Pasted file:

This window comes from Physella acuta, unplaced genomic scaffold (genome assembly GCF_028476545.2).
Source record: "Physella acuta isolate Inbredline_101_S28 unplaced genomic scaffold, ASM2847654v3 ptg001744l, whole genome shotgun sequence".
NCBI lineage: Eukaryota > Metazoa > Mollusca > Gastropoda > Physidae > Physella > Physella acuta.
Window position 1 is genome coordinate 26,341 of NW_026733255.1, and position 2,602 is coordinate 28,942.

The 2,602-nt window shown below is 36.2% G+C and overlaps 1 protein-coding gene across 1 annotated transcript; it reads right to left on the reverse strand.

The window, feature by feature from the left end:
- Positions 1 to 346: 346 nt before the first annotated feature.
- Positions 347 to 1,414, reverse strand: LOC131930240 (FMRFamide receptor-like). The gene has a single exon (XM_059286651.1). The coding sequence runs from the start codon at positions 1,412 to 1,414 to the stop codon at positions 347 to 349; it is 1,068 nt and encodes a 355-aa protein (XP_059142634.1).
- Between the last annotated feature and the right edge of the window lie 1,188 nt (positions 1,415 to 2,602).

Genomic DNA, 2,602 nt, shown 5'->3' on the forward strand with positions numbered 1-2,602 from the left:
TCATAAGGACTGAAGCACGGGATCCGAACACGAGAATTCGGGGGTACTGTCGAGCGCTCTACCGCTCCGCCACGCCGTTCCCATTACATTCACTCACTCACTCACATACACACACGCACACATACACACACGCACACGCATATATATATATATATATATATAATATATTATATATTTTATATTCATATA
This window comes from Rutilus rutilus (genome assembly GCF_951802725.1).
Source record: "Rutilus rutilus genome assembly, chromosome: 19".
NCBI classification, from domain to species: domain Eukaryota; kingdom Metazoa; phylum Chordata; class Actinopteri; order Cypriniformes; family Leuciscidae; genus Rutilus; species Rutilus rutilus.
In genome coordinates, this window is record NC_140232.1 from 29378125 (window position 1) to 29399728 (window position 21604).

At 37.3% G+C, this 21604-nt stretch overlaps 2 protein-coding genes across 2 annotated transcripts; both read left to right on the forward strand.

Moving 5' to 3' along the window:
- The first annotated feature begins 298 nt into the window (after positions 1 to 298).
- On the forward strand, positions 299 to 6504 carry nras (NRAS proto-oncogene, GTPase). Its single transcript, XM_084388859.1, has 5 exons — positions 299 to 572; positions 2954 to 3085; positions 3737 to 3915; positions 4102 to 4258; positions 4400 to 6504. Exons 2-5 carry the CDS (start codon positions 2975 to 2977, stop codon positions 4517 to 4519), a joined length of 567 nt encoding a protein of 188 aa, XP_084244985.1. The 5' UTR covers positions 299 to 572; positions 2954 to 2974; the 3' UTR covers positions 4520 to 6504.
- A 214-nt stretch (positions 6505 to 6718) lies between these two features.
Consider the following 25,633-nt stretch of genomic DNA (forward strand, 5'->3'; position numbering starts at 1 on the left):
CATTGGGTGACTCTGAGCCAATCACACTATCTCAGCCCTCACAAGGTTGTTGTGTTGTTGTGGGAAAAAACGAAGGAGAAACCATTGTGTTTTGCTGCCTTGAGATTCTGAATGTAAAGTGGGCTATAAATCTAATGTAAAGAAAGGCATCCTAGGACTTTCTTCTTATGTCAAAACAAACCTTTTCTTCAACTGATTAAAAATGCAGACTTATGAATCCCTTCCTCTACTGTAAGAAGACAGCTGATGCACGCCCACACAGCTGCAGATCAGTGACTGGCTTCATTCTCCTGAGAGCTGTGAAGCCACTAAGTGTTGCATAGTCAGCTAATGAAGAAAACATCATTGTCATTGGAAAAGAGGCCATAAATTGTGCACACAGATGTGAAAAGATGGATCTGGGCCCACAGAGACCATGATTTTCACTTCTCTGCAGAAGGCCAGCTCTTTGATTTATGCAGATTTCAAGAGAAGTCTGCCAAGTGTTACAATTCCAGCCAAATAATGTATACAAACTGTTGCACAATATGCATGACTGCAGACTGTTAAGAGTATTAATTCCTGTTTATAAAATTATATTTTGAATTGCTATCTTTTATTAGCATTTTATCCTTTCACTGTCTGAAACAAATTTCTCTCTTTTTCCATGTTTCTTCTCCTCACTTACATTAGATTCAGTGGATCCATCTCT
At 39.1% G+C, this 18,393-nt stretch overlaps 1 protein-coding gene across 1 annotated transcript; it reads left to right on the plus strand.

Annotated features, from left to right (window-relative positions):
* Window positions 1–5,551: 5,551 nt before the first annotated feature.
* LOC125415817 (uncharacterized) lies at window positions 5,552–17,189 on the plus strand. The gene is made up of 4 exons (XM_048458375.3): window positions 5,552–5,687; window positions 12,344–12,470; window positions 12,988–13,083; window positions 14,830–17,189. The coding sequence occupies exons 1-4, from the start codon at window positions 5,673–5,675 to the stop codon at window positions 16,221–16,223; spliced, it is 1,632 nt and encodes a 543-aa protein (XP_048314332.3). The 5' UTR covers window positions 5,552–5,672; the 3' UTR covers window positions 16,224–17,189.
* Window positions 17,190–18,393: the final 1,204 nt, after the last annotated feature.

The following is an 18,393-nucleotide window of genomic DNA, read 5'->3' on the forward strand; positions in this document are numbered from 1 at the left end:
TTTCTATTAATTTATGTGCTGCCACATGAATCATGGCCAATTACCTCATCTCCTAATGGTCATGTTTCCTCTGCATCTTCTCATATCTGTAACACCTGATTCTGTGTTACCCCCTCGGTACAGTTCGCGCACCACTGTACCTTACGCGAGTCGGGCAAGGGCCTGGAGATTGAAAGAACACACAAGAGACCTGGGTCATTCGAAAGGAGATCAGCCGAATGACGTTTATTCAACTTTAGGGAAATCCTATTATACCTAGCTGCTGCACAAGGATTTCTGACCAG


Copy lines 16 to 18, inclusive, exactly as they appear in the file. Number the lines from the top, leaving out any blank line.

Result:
At 37.3% G+C, this 21604-nt stretch overlaps 2 protein-coding genes across 2 annotated transcripts; both read left to right on the forward strand.

Moving 5' to 3' along the window:
- The first annotated feature begins 298 nt into the window (after positions 1 to 298).